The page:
With city land purchase, Edgerton gains permanent cover, protection
The city of Edgerton this spring bought 37.2 acres within its drinking water supply management area to ensure the nitrate-reducing benefits of perennial vegetation remain intact.
A Clean Water Fund wellhead protection partner grant from the Minnesota Board of Water and Soil Resources covered 90% of the $360,000 purchase price. The transaction between the city and Carol Brands Living Trust was finalized on April 12, City Clerk Joel Farrington confirmed.
“Our goal is to get it (the nitrate level) back below that 7 ppm, but the main reason that we’re really after this is because it’s been in wellhead protection for so long that we didn’t want to lose it and find out what would happen if the wrong person did end up with the property,” said Edgerton Water Supervisor Doug Brands, who is the seller’s nephew.
The land lies upslope from the city well, which supplies 550 residential and business customers. It’s been part of Edgerton’s wellhead protection efforts since 1991. Previously, the city had received Minnesota Department of Health grants to supplement Conservation Reserve Program payments to the landowner. That effort brought nitrate levels down from about 20 ppm to 15 ppm.
When the city rented 10 acres from an adjacent landowner and enrolled it in CRP for 10 years, nitrate levels met EPA standards. Nitrate levels climbed within a few years after farming resumed. The city in 2018 rented 125 acres from that landowner and planted Kernza on 40 acres. Last year, the entire field was planted into Kernza.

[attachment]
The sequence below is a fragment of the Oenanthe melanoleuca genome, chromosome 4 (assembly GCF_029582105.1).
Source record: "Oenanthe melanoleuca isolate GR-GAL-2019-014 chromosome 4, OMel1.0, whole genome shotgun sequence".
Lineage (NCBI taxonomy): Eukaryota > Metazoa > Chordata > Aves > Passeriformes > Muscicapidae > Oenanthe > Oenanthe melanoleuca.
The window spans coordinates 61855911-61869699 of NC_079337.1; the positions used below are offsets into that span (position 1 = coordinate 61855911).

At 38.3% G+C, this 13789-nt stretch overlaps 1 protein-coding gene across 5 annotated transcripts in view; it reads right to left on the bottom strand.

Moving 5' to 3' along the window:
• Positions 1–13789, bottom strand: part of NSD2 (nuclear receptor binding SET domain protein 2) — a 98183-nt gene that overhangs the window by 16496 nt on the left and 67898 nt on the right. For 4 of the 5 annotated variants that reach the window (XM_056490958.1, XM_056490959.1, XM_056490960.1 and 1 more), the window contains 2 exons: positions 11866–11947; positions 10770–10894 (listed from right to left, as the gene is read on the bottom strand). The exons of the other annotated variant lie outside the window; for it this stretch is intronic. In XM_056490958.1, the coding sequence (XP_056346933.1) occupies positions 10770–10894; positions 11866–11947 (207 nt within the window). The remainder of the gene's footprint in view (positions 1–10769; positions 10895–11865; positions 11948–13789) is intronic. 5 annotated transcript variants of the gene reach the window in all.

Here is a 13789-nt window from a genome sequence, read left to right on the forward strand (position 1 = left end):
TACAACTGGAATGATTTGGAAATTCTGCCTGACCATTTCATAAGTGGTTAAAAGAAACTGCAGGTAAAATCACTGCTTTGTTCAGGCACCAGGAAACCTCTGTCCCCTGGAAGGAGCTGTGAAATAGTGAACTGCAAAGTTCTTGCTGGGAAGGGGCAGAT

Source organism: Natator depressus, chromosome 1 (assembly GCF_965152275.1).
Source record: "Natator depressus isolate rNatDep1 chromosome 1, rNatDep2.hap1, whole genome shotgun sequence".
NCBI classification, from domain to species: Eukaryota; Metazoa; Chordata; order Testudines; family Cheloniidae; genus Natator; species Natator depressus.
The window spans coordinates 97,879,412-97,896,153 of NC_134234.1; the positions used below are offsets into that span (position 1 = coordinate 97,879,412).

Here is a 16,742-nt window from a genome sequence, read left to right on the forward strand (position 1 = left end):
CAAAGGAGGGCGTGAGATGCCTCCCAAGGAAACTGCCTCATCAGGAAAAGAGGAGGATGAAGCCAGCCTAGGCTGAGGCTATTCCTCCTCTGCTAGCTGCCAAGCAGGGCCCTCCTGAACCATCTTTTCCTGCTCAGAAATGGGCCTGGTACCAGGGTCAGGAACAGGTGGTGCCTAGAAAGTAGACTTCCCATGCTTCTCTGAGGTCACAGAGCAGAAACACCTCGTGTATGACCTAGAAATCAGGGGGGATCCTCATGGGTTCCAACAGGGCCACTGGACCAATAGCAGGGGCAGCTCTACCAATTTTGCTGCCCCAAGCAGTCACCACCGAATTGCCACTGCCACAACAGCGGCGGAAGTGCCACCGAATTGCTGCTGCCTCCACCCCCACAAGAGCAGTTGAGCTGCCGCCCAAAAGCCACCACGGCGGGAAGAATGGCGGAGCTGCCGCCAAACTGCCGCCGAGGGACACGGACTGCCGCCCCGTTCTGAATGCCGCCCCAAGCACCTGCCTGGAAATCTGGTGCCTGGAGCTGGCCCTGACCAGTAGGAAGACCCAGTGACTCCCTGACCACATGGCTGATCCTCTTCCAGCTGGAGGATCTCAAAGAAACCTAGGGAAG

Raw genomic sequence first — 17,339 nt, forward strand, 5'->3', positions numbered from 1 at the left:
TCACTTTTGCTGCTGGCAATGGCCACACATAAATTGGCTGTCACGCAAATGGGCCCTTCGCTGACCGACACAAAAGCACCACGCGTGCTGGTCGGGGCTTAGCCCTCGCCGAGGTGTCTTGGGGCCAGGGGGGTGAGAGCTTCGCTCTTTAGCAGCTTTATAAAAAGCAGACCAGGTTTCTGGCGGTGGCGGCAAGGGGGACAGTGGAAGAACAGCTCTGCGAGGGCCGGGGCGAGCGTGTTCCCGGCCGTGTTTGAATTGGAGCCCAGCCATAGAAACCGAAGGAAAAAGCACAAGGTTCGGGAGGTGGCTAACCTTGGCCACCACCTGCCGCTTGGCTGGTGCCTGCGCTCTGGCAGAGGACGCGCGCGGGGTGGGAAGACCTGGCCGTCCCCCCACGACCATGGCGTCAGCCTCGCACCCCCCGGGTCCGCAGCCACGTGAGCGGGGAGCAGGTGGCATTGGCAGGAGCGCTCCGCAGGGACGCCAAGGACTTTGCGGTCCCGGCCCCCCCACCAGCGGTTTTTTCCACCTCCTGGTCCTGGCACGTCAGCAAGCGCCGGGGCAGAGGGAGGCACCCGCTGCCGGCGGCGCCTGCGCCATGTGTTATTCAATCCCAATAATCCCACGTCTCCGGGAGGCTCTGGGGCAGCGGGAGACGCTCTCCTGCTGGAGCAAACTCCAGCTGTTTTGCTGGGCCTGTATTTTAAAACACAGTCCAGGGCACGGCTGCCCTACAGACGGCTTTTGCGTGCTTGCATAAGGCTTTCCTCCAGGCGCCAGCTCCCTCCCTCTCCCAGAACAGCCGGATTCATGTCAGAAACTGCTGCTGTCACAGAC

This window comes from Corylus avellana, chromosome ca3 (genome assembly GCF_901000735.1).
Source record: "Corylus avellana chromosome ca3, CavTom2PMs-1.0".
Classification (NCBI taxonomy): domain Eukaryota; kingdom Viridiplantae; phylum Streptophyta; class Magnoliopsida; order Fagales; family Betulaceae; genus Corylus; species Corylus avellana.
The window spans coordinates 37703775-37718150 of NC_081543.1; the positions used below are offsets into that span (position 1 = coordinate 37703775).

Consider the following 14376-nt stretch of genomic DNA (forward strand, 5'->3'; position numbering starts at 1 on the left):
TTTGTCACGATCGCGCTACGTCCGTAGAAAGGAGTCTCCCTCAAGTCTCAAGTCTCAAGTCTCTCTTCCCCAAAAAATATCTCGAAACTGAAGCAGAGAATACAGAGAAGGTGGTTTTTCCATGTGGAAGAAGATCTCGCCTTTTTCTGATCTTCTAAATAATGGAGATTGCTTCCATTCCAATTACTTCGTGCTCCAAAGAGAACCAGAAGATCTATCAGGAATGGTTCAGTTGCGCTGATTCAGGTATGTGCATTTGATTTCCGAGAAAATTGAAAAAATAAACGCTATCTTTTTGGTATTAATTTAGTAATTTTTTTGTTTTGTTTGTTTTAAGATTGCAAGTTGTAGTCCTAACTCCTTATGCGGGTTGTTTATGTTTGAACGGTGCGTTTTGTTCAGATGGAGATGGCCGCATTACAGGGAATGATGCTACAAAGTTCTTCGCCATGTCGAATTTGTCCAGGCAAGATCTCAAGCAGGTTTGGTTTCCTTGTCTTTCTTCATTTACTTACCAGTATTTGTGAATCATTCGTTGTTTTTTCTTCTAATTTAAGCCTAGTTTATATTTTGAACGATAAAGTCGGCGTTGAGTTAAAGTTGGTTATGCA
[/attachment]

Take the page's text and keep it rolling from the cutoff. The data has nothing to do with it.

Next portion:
The city chose Kernza partly because of its massive root system.
“Like any grass, it used tons and tons of nitrogen. If there’s nitrogen in the soil, it uses it before it has a chance to get down into the drinking water. It’s a really good nitrogen scavenger,” Brands said.
On his own 230-acre farm in rural Edgerton, Brands raises corn, soybeans and Kernza. With assistance from Pipestone SWCD and its Clean Water Fund grant targeting nitrate reduction, he planted Kernza on the 7 acres of his farm that lie within the city’s drinking water supply management area.
Brands said the three-year commitment would give him time to decide whether to expand the crop.
“It’s hard to sell it to others if you’re not willing to do it yourself,” Brands said.